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Is there a way I can capture the passwords or hashes being used by a "dictionary attack" against my ssh server?

I would like to see what they are trying, to be able to better guard against it.

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3 Answers 3

up vote 7 down vote accepted

I believe you can do this with strace against the ssh daemon. See this example / script. I think this will probably slow the ssh daemon down. It will show the actual password, not the hash.

The core of that example is (need to be root most likely):

strace -f -etrace=write -s 64 -p $ssh_pid 2>&1

My test with the above command where $ssh_pid is the pid of /usr/sbin/sshd:

ssh localhost
kbrandt@localhost's password: 
Permission denied, please try again.
...
pid 14742] write(4, "\0\0\0\10foobazes"..., 12) = 12
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See roe's answer regarding ethics, its not really something you should be doing... "My own interests are purely academic, of course" -- Prof. Slughorn :-) –  Kyle Brandt Dec 9 '09 at 19:06
    
The ethics don't have anything to do with the technique. Either you're defending a server you are responsible for, or you snarfing passwords you shouldn't be looking at. Strace doesn't steal credentials, people steal credentials. –  pboin Dec 9 '09 at 19:40
1  
Another thing to keep in mind is that if you run this, and maybe dump the information to a file, the passwords now are in plain text, which is generally not a good idea. –  Kyle Brandt Dec 9 '09 at 19:42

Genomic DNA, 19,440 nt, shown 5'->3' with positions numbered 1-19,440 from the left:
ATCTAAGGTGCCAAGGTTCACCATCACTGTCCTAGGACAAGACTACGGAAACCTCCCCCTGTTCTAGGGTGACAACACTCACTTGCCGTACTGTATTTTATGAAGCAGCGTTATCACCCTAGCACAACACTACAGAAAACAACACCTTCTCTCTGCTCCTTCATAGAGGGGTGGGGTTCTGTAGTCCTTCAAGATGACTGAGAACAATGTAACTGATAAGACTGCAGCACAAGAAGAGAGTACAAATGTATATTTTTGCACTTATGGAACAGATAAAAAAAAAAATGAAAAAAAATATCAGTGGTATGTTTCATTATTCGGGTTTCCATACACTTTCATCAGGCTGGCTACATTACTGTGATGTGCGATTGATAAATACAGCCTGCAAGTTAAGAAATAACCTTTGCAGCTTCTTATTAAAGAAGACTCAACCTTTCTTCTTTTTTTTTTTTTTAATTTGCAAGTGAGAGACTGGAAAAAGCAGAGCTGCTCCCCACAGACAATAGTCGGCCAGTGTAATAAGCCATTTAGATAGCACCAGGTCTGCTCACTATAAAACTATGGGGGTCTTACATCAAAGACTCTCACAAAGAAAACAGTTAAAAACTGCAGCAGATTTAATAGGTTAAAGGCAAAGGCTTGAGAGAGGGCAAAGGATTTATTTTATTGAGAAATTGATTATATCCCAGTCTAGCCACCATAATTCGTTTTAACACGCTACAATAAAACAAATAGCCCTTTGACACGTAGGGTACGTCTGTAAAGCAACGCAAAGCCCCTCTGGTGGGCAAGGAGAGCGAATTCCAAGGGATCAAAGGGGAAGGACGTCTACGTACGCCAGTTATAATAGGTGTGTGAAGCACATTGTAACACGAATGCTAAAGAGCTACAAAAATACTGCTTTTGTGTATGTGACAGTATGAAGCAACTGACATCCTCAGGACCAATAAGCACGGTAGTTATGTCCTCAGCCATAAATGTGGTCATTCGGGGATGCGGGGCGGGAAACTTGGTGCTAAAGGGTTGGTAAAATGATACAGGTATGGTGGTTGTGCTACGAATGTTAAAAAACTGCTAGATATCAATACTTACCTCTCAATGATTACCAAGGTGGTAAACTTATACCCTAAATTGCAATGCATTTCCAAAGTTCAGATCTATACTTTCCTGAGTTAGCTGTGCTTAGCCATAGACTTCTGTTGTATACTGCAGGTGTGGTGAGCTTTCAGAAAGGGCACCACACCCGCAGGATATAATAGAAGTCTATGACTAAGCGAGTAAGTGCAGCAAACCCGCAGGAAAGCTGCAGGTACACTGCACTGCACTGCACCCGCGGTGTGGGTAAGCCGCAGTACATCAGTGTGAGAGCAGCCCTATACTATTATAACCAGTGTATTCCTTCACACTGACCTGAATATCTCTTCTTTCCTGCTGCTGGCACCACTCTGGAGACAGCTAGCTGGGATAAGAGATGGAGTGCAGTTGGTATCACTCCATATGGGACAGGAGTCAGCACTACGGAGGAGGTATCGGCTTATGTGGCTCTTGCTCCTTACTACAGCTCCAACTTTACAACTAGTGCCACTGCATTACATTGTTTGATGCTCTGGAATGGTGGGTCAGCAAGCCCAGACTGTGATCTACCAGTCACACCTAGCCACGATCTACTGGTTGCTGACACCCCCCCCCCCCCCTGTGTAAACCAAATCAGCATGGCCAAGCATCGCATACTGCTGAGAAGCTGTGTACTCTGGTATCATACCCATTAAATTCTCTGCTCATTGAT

Very helpful info - everyone! –  Brent Dec 9 '09 at 20:17

I don't think this is possible, at least not without making a pam-module which does that for you. It sounds rather unethical too, so tread carefully. It might be ok for analyzing attacks, but grab the 'incorrect' password of a legitimate user, and you might have picked up a password he uses somewhere else.

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...or, more likely, you can figure out what his passowrd really is by reverse-engineering the way he fumbled it. –  David Mackintosh Dec 9 '09 at 19:48
    
...or notify your users so they can prepare. Who knows, it might even help reduce forgotten-password resets. ;D –  faraz Apr 20 '12 at 8:11

By definition a dictionary attack uses words that are found in a dictionary. Although it may be interesting to see what passwords were attempted it is really a waste of time because of the almost infinite number of non-dictionary passwords that could be used. A better way to protect your server from SSH attacks is to hide the server behind a non-standard port. I use a high port number above 10000 and find that I get very few break-in attempts.

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